Louis Armstrong and His Hot Five
Recorded February 26, 1926
Track Time 3:03
Written by Johnny St. Cyr
Recorded in Chicago
Louis Armstrong, trumpet, vocal; Kid Ory, trombone; Johnny Dodds, clarinet; Lil Armstrong, piano; Johnny St. Cyr, banjo
Originally released on Okeh 8299
Currently available on CD: Both the JSP and Sony Complete Hot Five and Hot Seven boxes have it (I like the JSP better but the Sony has much better packaging if you go for that sort of thing)
Available on Itunes? Yes
History has kept the wonders of "Heebie Jeebies" and "Cornet Chop Suey" flowing for 85 years but what about the next two songs recorded that day, "Oriental Strut" and "You're Next"? These have kind of flown under the radar for too long so I think it's time they got a little attention. So let's jump in and give a listen to Johnny St. Cyr’s composition, “Oriental Strut.”
Joy personified. The title makes it sound like it’s going to be some kind of pentatonic-fest, complete with Asian-inspired hokum. Alas, there’s none of that and, except for the interesting chord changes, the only vaguely “foreign” sound to the piece comes during the exotic, minor banjo-and-piano vamp at the end. Banjoist Johnny St. Cyr got credit for writing the tune but like many Hot Five classics, it might have been a collaborative effort on the spot. Perhaps, St. Cyr thought of some of the chord changes or the vamp. Or who knows, he might have written the entire thing out as it does encompass three strains and, like I said, the changes are anything but ordinary in the blowing strain.
Regarding the title, these sort of ethnic things were common in the 20s (Johnny Dodds did a small group number, complete with vocal, called “Oriental Man” around this time). The Hot Five also did “Irish Black Bottom,” while there was also the Jamaican routine on “King of the Zulus.” Later Armstrong went Hawaiian with “Song of the Islands,” Native American with “Indian Cradle Song” and really, really caucasian with the vocals of Seger Ellis on “To Be In Love.”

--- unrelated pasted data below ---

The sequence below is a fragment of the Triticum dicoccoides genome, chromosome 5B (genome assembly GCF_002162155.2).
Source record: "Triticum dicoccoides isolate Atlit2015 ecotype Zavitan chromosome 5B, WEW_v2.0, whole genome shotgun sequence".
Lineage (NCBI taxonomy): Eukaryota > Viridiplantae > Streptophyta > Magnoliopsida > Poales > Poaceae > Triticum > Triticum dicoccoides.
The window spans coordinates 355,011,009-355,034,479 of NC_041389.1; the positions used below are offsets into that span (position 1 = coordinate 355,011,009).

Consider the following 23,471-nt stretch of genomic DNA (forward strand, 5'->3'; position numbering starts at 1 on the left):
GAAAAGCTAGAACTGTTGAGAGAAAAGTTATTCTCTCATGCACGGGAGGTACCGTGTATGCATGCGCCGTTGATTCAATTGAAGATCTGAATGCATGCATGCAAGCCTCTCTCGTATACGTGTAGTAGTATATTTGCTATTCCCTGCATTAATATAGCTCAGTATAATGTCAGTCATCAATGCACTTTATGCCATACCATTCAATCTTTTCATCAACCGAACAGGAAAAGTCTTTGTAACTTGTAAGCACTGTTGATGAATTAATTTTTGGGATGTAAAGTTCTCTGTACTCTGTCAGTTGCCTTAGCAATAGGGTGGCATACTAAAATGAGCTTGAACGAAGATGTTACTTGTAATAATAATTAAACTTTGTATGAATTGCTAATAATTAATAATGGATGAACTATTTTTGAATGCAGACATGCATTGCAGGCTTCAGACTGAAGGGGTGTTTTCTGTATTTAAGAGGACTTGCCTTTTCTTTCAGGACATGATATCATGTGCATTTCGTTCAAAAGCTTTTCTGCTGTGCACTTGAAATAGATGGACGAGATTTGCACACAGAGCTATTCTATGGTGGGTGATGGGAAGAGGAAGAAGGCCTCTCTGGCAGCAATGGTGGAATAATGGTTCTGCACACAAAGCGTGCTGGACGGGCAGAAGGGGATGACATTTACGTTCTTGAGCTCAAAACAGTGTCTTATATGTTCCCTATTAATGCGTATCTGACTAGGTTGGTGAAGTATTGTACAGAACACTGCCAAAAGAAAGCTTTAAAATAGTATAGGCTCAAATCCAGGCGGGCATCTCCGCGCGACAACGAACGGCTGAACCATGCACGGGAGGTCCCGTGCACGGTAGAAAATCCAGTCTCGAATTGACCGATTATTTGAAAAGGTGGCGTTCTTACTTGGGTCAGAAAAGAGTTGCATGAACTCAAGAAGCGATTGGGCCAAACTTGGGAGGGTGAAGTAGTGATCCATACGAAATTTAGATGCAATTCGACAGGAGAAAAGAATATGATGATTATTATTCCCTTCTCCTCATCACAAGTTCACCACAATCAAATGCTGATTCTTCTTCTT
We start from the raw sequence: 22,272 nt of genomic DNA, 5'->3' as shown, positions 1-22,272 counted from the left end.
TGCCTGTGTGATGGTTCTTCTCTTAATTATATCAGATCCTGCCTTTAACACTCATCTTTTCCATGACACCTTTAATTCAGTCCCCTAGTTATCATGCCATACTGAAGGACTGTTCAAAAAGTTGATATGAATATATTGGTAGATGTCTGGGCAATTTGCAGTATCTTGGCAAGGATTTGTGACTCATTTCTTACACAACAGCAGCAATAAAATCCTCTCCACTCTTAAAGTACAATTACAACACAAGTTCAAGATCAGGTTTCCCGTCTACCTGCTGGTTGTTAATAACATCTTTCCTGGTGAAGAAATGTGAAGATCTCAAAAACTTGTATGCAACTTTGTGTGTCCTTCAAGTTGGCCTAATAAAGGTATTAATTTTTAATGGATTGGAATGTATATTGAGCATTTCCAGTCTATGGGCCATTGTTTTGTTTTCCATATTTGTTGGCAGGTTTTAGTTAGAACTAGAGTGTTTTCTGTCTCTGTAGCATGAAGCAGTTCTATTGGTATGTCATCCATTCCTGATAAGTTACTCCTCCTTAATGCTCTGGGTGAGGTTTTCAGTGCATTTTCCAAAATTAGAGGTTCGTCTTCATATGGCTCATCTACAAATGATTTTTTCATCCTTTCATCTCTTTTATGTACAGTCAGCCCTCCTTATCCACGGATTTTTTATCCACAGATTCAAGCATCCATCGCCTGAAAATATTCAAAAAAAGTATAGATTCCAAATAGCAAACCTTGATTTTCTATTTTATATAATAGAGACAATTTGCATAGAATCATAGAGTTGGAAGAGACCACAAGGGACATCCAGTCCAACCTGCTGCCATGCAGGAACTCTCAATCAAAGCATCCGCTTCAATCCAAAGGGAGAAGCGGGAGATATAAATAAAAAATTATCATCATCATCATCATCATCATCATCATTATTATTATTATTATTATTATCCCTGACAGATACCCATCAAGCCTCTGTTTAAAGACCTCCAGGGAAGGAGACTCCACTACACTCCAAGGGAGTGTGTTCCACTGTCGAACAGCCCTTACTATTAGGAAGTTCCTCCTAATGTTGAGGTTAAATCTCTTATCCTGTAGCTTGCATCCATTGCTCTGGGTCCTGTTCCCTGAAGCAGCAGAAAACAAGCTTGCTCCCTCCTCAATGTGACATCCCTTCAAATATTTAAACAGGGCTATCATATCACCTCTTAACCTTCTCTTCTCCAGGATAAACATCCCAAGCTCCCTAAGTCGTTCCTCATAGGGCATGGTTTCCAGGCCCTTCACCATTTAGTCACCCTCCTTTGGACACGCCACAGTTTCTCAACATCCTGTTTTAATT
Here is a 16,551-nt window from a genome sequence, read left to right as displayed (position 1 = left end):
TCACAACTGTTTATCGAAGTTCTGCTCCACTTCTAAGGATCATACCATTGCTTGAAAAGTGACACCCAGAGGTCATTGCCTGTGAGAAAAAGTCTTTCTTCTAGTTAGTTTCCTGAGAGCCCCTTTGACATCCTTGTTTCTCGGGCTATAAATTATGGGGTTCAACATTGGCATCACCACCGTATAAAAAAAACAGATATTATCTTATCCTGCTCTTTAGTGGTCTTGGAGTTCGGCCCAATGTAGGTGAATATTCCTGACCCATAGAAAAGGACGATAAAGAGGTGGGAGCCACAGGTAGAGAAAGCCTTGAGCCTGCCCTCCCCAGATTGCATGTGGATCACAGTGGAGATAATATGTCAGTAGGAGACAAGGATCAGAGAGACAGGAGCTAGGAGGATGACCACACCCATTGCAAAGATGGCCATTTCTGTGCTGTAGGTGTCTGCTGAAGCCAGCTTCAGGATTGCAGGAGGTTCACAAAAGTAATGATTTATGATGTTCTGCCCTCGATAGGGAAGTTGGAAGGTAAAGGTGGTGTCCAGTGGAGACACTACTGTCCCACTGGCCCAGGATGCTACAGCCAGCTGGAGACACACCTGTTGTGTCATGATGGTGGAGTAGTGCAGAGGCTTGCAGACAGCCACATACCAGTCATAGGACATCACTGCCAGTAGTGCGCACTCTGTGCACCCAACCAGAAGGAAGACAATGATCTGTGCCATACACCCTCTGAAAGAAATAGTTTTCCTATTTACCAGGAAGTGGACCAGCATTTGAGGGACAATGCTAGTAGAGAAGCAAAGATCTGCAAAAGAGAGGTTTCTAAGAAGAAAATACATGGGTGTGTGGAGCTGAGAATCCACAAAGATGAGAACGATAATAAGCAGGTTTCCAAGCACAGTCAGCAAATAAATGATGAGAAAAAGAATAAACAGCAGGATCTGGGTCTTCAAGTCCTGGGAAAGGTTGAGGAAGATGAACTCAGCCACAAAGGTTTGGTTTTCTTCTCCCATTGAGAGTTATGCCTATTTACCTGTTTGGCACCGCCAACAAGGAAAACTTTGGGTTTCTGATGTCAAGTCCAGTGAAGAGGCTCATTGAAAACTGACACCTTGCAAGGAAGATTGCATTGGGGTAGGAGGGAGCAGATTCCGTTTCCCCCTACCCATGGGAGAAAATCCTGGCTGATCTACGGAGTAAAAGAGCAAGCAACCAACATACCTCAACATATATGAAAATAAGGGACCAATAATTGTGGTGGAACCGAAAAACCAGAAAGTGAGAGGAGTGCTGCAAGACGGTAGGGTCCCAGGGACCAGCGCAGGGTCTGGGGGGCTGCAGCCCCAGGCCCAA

Regardless, let’s get on with the music. The introduction is pretty tight so obviously the musicians had rehearsed this one pretty good. After the exotic vamp, Armstrong leads the group through two go-arounds of the eight bar A strain, based on a descending chord pattern in Dm (the chords don’t quite descend--Dm, Dm7, Gm6, A7--but Ory uses a D-C-Bb-G pattern from the changes to make it work). Also, am I on the only one who thinks of Jerome Kern’s “Yesterdays” when I hear Armstrong play for the first few bars of this strain?
Then it’s off to the B strain, which slickly moves from Dm to a major, D7 tonality. I don’t know what’s written and what’s not but I like how Armstrong leans on the Bb in the second bar of this strain, which is the flatted sixth of the D7 chord in question. The second half of the B strain heads to Bb before a short circle of fifths (A7-D7-G7-C7) leads to the final blowing strain.
I’m usually not so technical, but I’ve always found the chords of this section to be rather interesting. Two bars of an F immediately go to two bars of Db, which is a neat little surprise. The next two bars of F resolve to a D7, which also works nicely. After two bars on Gm, the piece turns minor again for the next two, A7 and Dm. But then it gets sunny again with two more odd choices for the key of F, E7 and A, before the A leads to a C which leads to a turnaround and we’re off again from the beginning. If you’re not a musician, sorry if that bored you, but I think it’s interesting because a lot of these Hot Five tunes are pretty complex, with multiple strains and some challenging changes, with a little more meat than “old-timey” jazz is sometimes given credit for.